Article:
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1846 - Michigan
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Page 27 - ... remain a permanent fund, the interest of which shall be applied to the support of said university, with such branches as the public convenience may demand, for the promotion of literature, the arts and sciences, as may be authorized by the terms of such grant. And it shall be the duty of the legislature as soon as may be. to provide effectual means for the improvement and permanent security of the funds of said university.
Page 13 - September last, shall be disposed of for the common benefit of the United States and be settled and formed into distinct republican States, which shall become members of the Federal Union and have the same rights of sovereignty, freedom and independence as the other States...
Page 7 - The inhabitants of the said territory shall always be entitled to the benefits of the writ of habeas corpus, and of the trial by jury; of a proportionate representation of the people in the legislature; and of judicial proceedings according to the course of the common law.
Page 12 - It is hereby ordained and declared, by the authority aforesaid, that the following articles shall be considered as articles of compact, between the original States and the people and States in the said territory, and forever remain unalterable, unless by common consent...
Page 17 - When the Revolution took place the people of each State became themselves sovereign, and in that character hold the absolute right to all their navigable waters, and the soils under them, for their own common use, subject only to the rights since surrendered by the Constitution to the general government.
Page 5 - States, such stipulation would have been void and inoperative, because the United States have no constitutional capacity to exercise municipal jurisdiction, sovereignty, or eminent domain within the limits of a State or elsewhere, except in the cases in which it is expressly granted.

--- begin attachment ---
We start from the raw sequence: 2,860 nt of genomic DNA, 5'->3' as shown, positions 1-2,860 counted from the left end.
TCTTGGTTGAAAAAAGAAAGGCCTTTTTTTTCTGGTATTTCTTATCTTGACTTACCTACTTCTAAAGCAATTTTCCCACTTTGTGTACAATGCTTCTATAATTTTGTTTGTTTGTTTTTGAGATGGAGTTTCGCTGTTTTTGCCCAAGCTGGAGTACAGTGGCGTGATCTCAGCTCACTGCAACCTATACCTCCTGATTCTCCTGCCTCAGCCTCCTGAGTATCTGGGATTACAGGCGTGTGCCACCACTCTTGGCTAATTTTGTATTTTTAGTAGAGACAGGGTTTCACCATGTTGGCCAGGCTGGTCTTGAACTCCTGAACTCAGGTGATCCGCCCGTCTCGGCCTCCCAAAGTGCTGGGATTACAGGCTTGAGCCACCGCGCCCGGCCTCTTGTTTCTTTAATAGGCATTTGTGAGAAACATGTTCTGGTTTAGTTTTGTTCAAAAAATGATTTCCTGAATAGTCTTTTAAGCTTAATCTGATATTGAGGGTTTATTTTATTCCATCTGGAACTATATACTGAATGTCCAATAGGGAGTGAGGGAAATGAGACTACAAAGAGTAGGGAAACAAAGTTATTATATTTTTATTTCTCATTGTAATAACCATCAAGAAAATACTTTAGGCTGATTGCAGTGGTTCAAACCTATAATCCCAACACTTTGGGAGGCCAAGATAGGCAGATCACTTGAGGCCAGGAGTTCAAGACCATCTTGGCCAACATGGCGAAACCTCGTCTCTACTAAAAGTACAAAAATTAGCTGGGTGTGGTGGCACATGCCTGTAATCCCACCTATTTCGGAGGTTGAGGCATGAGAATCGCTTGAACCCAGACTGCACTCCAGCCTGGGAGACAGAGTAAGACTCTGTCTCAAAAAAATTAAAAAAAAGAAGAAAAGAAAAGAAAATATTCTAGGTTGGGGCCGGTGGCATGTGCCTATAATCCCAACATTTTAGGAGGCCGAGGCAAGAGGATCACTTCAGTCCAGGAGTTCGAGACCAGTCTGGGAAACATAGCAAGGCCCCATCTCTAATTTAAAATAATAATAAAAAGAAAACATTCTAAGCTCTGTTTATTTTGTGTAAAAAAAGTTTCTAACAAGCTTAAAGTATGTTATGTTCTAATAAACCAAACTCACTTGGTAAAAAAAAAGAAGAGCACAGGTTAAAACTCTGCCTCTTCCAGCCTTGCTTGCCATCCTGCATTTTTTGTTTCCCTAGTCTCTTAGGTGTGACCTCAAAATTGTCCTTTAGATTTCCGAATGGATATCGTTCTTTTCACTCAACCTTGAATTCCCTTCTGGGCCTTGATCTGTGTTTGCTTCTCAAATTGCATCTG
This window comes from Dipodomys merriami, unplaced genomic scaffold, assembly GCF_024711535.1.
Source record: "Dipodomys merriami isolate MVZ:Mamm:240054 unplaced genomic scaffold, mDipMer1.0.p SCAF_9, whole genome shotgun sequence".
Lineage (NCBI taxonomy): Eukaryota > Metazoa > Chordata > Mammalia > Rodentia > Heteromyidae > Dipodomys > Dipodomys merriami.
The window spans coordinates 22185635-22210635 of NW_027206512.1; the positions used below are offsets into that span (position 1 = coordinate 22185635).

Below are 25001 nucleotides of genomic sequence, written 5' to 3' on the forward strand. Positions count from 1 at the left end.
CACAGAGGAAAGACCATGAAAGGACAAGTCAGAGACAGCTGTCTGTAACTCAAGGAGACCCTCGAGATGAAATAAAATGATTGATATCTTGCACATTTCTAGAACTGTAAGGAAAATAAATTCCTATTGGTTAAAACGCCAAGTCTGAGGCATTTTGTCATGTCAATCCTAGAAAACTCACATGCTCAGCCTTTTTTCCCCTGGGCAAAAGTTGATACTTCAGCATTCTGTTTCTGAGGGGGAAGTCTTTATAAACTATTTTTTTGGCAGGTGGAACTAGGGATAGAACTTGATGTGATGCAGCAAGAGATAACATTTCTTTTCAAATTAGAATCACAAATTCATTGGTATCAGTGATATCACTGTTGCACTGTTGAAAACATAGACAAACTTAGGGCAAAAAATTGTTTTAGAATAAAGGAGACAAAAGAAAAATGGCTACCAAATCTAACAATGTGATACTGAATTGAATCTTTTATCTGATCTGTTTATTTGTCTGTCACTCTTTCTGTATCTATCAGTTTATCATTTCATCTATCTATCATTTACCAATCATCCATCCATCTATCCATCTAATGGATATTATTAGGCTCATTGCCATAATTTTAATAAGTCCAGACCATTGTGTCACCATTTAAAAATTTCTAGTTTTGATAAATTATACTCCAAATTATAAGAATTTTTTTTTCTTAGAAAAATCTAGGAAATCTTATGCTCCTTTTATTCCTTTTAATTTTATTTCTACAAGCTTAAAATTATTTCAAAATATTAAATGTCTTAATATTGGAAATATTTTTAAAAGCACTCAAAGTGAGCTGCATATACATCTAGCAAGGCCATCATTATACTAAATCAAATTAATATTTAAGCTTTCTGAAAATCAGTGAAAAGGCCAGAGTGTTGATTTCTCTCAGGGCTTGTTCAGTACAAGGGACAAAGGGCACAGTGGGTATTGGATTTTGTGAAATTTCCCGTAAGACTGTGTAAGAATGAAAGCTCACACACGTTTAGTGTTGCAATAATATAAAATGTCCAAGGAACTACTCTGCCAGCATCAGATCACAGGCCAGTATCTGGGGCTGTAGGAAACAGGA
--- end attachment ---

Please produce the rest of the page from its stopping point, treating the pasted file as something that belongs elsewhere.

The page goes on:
Page 18 - By the preceding course of reasoning we have arrived at these general conclusions.: First, the shores of navigable waters, and the soils under them, were not granted by the Constitution to the United States, but were reserved to the States respectively. Secondly, the new States have the same rights, sovereignty, and jurisdiction over this subject as the original States.
Page 11 - September last ; that is to say, upon condition that the territory so ceded shall be laid out and formed Into states, containing a suitable extent of territory, not less than one hundred nor more than one hundred and fifty miles square...
Page 14 - We think a proper examination of this subject will show, that the United States never held any municipal sovereignty, jurisdiction or right of soil, in. and to the territory of which Alabama or any of the new States were formed ; except for temporary purposes, and to execute the trusts created by the acts of the Virginia and Georgia legislatures, and the deeds of cession executed by them to the United States, and the trust created by the treaty with the French Republic of the 30th of April, 1803,...
Page 27 - An act granting two townships of land for the use of a university in the Territory of Iowa," are hereby granted and conveyed to the State, to be appropriated solely to the use and support of such university, in such manner as the legislature may prescribe.

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